Merry Christmas and Happy New Year! See y’all in Episode Four!
November 30, 2013 § Leave a comment
Hey all: it has been too long. With my marriage, Red Bird’s recent submission period, and Slash (Episode One is now just 99 cents!!!), I realize I haven’t done much but make excuses on this blog all autumn—and I’ve lately fallen behind even on that. As a result, I’m going to sneak one last post in November to reach my quota of posts about how little I’m posting.
The good news is I’m getting the hang of wedded bliss, have picked out three awesome manuscripts for RB’s 2014 chapbook publishing season, and have even built up a month of lead time on Slash, so I will hopefully be able to get this series of posts on satire I’ve been planning out to you by the new year. I’ve been thinking about it a bunch… just haven’t written anything.
Regardless of how much time I have to use them, the ideas have been coming to me for the blog lately, in part because I think I miss you dear readers. For example, the most recent issue of The New Yorker featured one of the most humorous Shouts and Murmurs in recent memory. Written by Michael Cera, in the voice of the needy, awkward guy he is so good at playing, the piece is a perfect send-up of how awkward and needy text messaging usually is, despite its promises of making us more conveniently and confidently connected. Snorting out loud while reading it, I thought immediately of posting it here, in part because it is so well written and funny, and in part because it reminded me of how starved I was for your cyber-approval. So please, check it out here, and like this post ASAP!
(I also feel like I still owe Michael Cera for making Superbad, since it is, not only, one of my favorite movies, but also the source of several dates for me. During the summer it came out, the awkward, needy Evan was suddenly a lovable archetype (if not a certified sex-symbol), and I managed to use my own awkwardness to my advantage for the first time in my life. If these few clicks to his work can start to pay off that debt, I’ll be happy.)
May 31, 2013 § Leave a comment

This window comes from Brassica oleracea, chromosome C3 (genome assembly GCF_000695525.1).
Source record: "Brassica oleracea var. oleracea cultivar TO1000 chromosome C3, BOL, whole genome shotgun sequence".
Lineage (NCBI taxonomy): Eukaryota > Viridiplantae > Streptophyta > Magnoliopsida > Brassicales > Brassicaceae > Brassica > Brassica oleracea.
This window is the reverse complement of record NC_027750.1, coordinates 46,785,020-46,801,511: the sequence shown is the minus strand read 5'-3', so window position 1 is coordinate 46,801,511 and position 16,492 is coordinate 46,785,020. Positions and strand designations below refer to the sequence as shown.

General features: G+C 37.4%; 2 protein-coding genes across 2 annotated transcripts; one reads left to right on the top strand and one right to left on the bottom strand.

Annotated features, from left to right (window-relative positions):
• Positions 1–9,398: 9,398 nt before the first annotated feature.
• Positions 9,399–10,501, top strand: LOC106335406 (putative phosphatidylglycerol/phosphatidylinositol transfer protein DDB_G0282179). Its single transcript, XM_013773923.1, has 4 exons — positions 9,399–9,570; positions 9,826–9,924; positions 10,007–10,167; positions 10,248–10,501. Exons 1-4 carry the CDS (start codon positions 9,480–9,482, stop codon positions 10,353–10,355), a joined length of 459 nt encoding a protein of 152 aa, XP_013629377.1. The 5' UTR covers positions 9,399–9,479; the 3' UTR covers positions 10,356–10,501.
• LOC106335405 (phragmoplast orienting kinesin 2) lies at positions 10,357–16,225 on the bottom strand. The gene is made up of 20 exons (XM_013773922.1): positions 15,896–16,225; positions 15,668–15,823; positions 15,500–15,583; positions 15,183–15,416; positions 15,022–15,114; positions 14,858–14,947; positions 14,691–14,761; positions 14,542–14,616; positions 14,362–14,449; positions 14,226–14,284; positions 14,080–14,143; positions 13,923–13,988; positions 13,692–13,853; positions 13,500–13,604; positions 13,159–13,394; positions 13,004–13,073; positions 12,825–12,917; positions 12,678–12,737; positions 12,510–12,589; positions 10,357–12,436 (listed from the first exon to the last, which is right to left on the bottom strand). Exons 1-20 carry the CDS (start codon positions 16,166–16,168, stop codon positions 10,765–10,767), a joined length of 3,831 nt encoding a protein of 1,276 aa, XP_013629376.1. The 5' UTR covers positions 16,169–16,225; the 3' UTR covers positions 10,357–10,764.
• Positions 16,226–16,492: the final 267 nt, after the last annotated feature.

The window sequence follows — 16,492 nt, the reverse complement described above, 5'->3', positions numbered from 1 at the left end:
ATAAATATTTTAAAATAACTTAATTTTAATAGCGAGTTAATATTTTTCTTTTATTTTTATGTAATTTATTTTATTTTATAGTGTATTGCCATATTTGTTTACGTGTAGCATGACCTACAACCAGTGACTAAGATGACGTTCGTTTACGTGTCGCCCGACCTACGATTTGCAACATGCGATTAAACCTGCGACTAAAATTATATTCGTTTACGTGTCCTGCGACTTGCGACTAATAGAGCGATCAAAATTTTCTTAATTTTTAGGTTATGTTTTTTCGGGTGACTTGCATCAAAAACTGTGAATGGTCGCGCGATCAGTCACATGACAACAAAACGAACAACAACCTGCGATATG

If you’ve lately noticed a drop in the quantity (hopefully not the quality) of output at The Oldest Jokes in the World, I’m sorry to say you’re not imagining things. There’s plenty I want to write about—I’ve been brainstorming for a series of posts about anachronistic funnies drawing on the work of John Gardner, Jonathan Lethem, and Brian K. Vaughn, among others, as well as an academic exploration of the “Deez Nuts” joke—but all I’ve managed in the past month is a jokealong and couple of posts apologizing for how little output I’ve managed. I can blame part of the drop off on moving and planning for a wedding, but in all honestly, I’ve still found plenty of time for writing; I’ve just spent all that time working on Slash.
Slash is a novel I’m going to self-publish serially, and I’ve been feverishly trying to set up www.slashserial.com and a fb page so that I’ll be ready to promote in advance of its September release. If you’re wondering what Slash the novel is all about, I recently put up a synopsis detailing our hero Alexis Bledsoe’s troubled relationship with slash fiction; and if you’re wondering what slash fiction is, I also added a page defining and outlining this oft-misunderstood literary genre.
In the novel, I’m trying to give a fair and searching exploration of both the positive and negative aspects of slash fiction (and the act of reading fiction in general, I think). On the website, however, I’m going to focus on only the best slash fiction and fan fiction has to offer, so as to better build community and discussion.
As a result, I only think it fair that I offer up the worst slash fiction has to offer on this blog: My Immortal will introduce you to everything that is wrong with slash fiction including awful grammar, sloppy spelling, absurd plot twist, gross sounding Harry Potter fantasies that are supposed to be sexy, and so much more!